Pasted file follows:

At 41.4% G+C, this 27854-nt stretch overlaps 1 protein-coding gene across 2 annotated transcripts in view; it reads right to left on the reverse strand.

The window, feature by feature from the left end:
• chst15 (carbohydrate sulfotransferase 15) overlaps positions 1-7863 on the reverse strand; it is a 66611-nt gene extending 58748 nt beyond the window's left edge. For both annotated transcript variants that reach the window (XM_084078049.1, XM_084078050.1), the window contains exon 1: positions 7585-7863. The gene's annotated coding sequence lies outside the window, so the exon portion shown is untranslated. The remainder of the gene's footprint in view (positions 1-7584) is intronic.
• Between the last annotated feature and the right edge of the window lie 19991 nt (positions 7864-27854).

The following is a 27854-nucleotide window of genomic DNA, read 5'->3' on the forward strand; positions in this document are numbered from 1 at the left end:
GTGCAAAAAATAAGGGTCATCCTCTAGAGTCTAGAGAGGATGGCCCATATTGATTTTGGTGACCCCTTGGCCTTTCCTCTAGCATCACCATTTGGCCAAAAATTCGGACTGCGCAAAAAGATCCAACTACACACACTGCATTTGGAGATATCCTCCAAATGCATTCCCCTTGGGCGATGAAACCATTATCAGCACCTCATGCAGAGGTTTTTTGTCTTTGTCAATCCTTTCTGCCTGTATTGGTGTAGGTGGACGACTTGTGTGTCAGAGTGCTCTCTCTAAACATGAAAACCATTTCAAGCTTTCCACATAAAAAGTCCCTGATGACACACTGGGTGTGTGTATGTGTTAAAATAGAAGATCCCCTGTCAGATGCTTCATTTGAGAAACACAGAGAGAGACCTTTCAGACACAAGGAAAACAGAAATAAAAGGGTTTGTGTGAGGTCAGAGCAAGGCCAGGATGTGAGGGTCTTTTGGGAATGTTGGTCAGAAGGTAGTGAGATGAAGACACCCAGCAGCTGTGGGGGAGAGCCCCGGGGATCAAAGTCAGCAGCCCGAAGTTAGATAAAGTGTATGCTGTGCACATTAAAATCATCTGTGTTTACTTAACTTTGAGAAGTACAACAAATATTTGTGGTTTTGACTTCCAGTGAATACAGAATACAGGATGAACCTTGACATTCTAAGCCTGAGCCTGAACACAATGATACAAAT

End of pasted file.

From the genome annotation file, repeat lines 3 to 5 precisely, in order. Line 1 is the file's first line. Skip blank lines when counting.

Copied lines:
• chst15 (carbohydrate sulfotransferase 15) overlaps positions 1-7863 on the reverse strand; it is a 66611-nt gene extending 58748 nt beyond the window's left edge. For both annotated transcript variants that reach the window (XM_084078049.1, XM_084078050.1), the window contains exon 1: positions 7585-7863. The gene's annotated coding sequence lies outside the window, so the exon portion shown is untranslated. The remainder of the gene's footprint in view (positions 1-7584) is intronic.
• Between the last annotated feature and the right edge of the window lie 19991 nt (positions 7864-27854).

The following is a 27854-nucleotide window of genomic DNA, read 5'->3' on the forward strand; positions in this document are numbered from 1 at the left end: